MySQL Server Upgrade

MySQL Server Upgrade


Today I’ve upgraded MySQL Server on the host running MySQL Performance Blog. MySQL 4.1.12 was running here for well over a year before that.

Why Have not I upgraded before ? Well because it just worked fine. Yes I know there were some security fixes but I have dedicated server with remote MySQL access closed by firewall and only trusted people having local access so I was not worried too much about it.

Why did I upgrade now ? Because new forum application was exposing one of the bugs in MySQL 4.1.12 so there was a need for upgrade.

Which Version did I upgrade to ? I Upgraded to MySQL 4.1.21. Why Did not I go with MySQL 5.0 ? There are three reasons. First there are number of changes in 5.0 some of which are incompatible with MySQL 4.1, for example regarding join syntax. I can’t be 100% sure none of my applications will be affected and I see no reasons to spend time testing it carefully or downgrading if problem finally discovered a week later in some rare circumstances. Not to mention there is the chance new application I might be installing does not yet works with MySQL 5.0.

Second – I know my applications designed to work with MySQL 4.1, they avoid queries which MySQL 4.1 does not optimize well and so MySQL 5.0 will likely reduce performance. It is probably just 5-10% for most queries but this site runs on old Celeron box which does not have too much CPU cycles to waste.

Third – My sense of MySQL 5.0 stability is still not at MySQL 4.1 level. This is not exactly problem in this case – this site uses rather simple workload so MySQL 5.0 probably would do as well as MySQL 4.1 which even in its ancient 4.1.12 version never crashed on this site. However new applications which bring new workloads have higher chance of problems on MySQL 5.0 than on 4.1

This is upgrade strategy I follow for this server which has mix of various third party PHP/MySQL applications. In different situations upgrade strategies may be different. The main point I’m making is – you do not have to rush and use latest MySQL version neither it always makes sense to upgrade to each minor release if there are no fixes which affect you.


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Comments (9)

  • Apachez Reply

    Peter, you have probably already noticed this but in case you havent…

    I have noticed that this site takes an additional seconds before it replies on my http requests. Specially for the first visit.

    Perhaps some e-accelerator (or whatever is being used to boost the php on this site) is broken (it kind of feels the same way :P) ?

    August 14, 2006 at 11:27 am
  • peter Reply


    It is just pretty old server which does a lot of things besides this web site.
    There is eaccelerator installed so it should be OK. I guess I just have pretty complicated first page, which can be over 150KB in size, especially with code formating module which seems to be rather slow.

    Yes something needs to be done with it sometime 🙂

    August 14, 2006 at 11:37 am
  • Apachez Reply

    Hmm I see now that I was a bit unclear…

    I meant that 1-2 weeks ago this site had much faster response specially for the first page…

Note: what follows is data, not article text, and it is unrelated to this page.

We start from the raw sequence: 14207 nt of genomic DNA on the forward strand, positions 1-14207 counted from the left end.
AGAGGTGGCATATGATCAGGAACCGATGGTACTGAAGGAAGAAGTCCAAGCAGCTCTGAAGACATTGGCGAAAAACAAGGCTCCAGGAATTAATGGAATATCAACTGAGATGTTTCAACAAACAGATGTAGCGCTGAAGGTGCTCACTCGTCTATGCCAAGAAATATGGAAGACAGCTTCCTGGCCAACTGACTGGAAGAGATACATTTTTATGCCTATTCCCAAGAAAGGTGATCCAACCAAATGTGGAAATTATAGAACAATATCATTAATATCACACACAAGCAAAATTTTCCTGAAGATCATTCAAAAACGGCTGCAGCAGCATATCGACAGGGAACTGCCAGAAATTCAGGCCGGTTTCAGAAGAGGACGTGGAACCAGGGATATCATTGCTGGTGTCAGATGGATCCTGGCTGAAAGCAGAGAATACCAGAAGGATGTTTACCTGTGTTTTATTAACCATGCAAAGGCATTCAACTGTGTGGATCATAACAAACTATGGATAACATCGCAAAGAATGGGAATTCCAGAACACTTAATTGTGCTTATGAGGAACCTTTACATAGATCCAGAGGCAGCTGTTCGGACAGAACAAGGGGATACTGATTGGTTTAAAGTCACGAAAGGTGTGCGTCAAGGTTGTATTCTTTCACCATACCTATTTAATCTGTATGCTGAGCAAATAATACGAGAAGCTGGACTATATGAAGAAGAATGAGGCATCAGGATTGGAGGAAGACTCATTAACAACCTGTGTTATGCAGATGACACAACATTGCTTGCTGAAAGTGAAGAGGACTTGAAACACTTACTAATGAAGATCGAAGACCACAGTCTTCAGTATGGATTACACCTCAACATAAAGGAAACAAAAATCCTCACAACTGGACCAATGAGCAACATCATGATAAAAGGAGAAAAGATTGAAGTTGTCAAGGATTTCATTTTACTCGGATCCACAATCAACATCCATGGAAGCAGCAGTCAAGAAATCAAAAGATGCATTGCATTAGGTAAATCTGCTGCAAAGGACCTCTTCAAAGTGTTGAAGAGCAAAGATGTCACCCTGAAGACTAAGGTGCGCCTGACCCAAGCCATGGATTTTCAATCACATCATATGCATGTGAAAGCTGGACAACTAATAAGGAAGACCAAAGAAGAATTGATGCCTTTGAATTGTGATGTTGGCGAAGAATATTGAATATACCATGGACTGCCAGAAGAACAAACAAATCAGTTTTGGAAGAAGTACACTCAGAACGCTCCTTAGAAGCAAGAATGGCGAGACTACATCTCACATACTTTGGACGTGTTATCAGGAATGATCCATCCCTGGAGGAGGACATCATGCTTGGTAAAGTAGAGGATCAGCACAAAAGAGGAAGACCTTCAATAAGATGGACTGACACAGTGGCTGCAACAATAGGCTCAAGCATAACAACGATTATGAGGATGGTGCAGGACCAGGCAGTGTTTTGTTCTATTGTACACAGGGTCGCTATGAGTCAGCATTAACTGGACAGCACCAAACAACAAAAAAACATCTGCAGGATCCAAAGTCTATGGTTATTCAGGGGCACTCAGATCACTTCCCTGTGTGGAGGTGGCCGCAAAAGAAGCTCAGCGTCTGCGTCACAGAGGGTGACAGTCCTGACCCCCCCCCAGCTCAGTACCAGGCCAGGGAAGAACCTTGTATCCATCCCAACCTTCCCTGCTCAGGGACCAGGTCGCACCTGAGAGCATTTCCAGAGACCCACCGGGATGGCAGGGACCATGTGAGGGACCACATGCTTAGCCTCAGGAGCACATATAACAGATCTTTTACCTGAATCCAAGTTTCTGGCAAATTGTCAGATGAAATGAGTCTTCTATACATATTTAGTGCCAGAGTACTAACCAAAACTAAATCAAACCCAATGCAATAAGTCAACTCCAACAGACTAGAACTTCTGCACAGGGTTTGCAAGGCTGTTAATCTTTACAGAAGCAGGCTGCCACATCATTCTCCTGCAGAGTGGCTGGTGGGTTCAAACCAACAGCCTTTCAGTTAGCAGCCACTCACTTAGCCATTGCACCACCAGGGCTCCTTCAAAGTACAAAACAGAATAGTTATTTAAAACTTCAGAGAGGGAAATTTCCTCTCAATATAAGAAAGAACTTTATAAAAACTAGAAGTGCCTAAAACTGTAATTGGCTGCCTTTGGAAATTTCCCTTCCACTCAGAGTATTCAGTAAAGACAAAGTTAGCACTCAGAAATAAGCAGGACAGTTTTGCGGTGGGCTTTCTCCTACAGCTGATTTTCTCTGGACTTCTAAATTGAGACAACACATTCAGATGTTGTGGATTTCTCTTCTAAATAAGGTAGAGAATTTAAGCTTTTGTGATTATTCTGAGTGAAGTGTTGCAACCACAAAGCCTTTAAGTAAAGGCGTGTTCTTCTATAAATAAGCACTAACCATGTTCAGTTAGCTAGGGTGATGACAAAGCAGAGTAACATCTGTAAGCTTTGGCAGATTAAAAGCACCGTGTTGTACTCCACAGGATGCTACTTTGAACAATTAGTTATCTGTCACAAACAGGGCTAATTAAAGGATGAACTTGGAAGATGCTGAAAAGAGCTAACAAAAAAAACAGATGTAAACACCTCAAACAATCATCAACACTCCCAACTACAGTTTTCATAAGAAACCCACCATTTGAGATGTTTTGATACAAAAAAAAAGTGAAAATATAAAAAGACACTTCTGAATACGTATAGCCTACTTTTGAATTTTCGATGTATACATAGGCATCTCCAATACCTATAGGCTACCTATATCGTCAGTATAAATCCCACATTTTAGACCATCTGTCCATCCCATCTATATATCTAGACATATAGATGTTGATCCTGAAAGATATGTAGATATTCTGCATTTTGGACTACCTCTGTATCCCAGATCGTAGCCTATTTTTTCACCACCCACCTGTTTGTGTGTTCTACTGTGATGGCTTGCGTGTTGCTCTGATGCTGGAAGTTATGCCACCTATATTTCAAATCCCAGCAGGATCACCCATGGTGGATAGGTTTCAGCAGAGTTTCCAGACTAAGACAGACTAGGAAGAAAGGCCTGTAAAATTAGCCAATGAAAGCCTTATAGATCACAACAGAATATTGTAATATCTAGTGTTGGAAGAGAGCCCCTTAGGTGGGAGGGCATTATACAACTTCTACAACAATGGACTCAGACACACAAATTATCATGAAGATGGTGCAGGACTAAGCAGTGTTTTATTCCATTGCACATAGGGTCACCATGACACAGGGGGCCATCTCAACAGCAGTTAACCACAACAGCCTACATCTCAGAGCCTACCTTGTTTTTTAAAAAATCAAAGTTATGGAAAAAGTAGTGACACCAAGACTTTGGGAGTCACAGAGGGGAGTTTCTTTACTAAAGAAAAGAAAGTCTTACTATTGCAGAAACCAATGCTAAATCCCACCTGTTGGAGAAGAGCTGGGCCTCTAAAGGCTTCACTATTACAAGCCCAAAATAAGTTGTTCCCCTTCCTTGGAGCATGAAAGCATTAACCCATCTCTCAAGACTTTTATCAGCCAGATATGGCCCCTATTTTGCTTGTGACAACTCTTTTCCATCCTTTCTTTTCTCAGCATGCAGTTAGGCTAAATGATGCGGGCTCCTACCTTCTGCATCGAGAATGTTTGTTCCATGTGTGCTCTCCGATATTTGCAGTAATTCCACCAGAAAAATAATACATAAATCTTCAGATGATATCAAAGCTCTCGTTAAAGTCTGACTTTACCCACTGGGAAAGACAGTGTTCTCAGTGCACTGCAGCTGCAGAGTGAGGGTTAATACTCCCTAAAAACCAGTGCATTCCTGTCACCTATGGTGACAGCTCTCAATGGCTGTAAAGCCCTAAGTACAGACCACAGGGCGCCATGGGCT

August 14, 2006 at 12:30 pm
  • peter Reply

    I’ll tell you sad story.

    This host also runs nagios which monitors bunch of servers in different data centers with many services on each. Just as you was browsing the site there was large packet loss to one of the data center which made nagios services randomly going down and recovering. This generated email storm which was processed by spamasassin which loads server quite seriously. I suspect this was the reason.

    I should probably setup nagios forwarders on each of data centers and learn spamasassin to skip local system mail but this time it was as it was 🙂

    I hope it is better now ?

    August 14, 2006 at 12:45 pm
  • Apachez Reply

    I still takes 1 or 2 seconds before the servers starts to send data but I think it was even worse earlier… or maybe its just a psychological effect 😛

    August 14, 2006 at 12:59 pm
  • peter Reply

    Yes. I guess this is because I added few large articles with many SQL queries and highlighting module seems to be slow. Server buffers full page before sending and there is gzip compression enabled for clients which can do it.

    I should find different module and I should have this page cached rather than generated each time. It just requires some time.

    August 14, 2006 at 1:53 pm
  • Apachez Reply August 14, 2006 at 2:06 pm
  • peter Reply

    Could be file cache or APC. Any would work much better.

    The problem is actually finding a proper way to invalidate the cache – when I want it to expire ? I want articles to appear at once so it should be invalidator plus I have calendar so date change also should invalidate it.

    It also can be mixed with e-tag to avoid page transfer if it was not changed.

    I will also check first if there are any wordpress plugings which do what I want to do.

    Also may be hiding much of the post under [Read More] will be helpful to save traffic.

    August 14, 2006 at 2:12 pm
  • MySQL Performance Blog » Even minor upgrades are not always safe Reply

    […] I already wrote couple of weeks ago I keep most of my systems on MySQL 4.1 still as they will not benefit from MySQL 5.0 features anyway while I do not want to likely loose a bit of performance and possibly deal with new bugs and changes introduced in MySQL 5.0 (You never know where to expect problems, ie some people reported JOIN breaking by upgrading to 5.0). Yes this stuff is in upgrade notes but if you run third party software it does not really help. […]

    September 4, 2006 at 7:55 am

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